When Do Bones Break?
When Do Bones Break? Bones break under varying degrees of pressure according to age, health and other circumstances. They are made of hard, strong connective tissue and normally resist considerable force before breaking or fracturing. But when a bone has been softened by disease or grown fragile with age, fractures may follow very minor accidents or even occur spontaneously (pathological fractures).
The bones of children are not fully mature and are still relatively flexible. In childhood a severe blow or fall often results in a “qreenstick” fracture, in which the bone appears to bend but does not completely break into two separate pieces.
An impacted fracture occurs when the broken ends of the bone appear to be jammed together by the force of the injury. A comminuted fracture is one in which the ends are shattered into many pieces. A fracture is called simple (closed) when the overlaying skin is not broken, or compound (open) when the bone is exposed.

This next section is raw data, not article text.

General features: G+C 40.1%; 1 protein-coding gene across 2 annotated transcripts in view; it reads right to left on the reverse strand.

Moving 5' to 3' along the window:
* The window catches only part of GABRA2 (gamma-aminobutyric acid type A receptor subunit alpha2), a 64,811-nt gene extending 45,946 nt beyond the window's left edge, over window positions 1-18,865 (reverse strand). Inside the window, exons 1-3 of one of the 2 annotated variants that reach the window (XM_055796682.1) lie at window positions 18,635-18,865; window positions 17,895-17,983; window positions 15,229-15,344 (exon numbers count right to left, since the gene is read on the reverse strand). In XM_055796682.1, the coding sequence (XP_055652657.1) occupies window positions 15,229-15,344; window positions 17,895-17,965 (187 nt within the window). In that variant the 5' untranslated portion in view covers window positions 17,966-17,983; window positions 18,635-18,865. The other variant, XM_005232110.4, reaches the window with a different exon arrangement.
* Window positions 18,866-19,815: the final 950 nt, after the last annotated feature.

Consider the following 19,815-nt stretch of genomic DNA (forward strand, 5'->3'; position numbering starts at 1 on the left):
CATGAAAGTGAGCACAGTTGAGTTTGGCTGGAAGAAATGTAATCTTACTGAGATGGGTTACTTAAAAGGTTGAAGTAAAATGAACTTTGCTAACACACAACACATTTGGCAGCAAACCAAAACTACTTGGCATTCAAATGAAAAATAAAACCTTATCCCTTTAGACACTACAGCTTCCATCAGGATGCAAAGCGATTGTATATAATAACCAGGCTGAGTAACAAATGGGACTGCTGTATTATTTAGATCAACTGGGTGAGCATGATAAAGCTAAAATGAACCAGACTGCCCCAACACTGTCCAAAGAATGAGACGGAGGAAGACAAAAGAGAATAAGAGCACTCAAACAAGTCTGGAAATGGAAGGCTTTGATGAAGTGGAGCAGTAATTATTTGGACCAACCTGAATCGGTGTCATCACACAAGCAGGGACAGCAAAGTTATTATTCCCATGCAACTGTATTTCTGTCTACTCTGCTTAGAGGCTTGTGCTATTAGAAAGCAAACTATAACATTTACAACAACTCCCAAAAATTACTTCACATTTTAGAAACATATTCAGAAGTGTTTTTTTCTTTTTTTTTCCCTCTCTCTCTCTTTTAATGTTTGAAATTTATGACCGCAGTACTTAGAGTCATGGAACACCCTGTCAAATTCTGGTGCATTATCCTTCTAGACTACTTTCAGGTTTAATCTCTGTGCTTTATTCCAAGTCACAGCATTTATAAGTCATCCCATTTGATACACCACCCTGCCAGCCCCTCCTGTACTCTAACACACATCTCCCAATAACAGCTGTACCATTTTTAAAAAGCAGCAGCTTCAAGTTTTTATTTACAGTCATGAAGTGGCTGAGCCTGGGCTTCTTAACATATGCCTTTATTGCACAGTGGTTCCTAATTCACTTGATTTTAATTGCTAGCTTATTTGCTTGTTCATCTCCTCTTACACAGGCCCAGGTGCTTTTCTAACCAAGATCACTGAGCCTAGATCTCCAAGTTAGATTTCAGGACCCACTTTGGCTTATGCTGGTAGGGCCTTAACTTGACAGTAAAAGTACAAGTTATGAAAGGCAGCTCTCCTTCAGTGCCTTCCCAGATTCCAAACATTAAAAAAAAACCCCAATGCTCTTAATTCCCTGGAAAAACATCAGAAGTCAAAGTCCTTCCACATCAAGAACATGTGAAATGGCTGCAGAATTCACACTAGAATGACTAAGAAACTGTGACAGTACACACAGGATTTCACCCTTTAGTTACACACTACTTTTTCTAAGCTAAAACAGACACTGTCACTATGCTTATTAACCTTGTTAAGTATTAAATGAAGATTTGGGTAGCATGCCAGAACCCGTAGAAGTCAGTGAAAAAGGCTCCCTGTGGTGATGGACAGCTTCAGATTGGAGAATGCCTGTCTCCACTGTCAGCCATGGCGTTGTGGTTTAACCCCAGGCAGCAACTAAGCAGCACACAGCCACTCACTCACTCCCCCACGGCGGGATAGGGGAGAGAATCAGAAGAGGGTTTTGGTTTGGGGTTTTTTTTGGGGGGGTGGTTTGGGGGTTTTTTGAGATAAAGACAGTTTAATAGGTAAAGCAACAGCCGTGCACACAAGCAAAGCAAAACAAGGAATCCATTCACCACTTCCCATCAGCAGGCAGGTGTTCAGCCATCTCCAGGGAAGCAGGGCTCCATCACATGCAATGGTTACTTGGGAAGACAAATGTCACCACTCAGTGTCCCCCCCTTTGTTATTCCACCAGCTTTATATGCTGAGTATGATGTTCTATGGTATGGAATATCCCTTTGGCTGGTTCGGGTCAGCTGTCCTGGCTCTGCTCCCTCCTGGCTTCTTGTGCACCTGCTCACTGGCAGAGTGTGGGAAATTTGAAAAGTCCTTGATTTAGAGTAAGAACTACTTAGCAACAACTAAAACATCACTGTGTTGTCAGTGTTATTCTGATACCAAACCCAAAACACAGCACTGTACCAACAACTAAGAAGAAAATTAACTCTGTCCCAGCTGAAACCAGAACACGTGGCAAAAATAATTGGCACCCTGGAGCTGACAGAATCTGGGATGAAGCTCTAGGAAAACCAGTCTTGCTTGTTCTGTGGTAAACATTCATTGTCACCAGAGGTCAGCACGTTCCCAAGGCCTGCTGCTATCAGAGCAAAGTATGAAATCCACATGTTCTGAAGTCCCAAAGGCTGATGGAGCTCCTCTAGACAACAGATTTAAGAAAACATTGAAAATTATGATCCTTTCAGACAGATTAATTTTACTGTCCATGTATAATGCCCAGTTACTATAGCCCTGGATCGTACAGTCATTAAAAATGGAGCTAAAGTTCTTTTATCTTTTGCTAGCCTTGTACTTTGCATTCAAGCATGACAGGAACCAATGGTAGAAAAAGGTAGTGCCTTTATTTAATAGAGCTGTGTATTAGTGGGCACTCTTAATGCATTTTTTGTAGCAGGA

All fractures attempt to heal themselves by producing new tissues to join the broken pieces together. At first this tissue is like putty and easily injured. So, generally a fractured limb should be straightened, immobilized and protected by a plaster cast while the healing takes place. In time the new tissue, or fracture callus, changes into mature bone.
What Happens When a Bone Breaks?
It hurts to break a bone! It’s different for everyone, but the pain is often like the deep ache you get from a super bad stomachache or headache. Some people may experience sharper pain — especially with an open fracture. And if the fracture is small, a kid may not feel much pain at all. Sometimes, kids won’t even be able to tell that they broke a bone!
Breaking a bone is a big shock to your whole body. It’s normal for you to receive strong messages from parts of your body that aren’t anywhere close to the fracture. You may feel dizzy, woozy, or chilly from the shock. A lot of people cry for a while. Some people pass out until their bodies have time to adjust to all the signals they’re getting. And other people don’t feel any pain right away because of the shock of the injury.
The worst thing for a broken bone is to move it. This will hurt the person and it can make the injury worse! In the case of a broken arm or leg, a grown-up may be able to cushion or support the surrounding area with towels or pillows.
How Do Broken Bones Heal? Your bones are natural healers. At the location of the fracture, your bones will produce lots of new cells and tiny blood vessels that rebuild the bone. These cells cover both ends of the broken part of the bone and close up the break until it’s as good as new.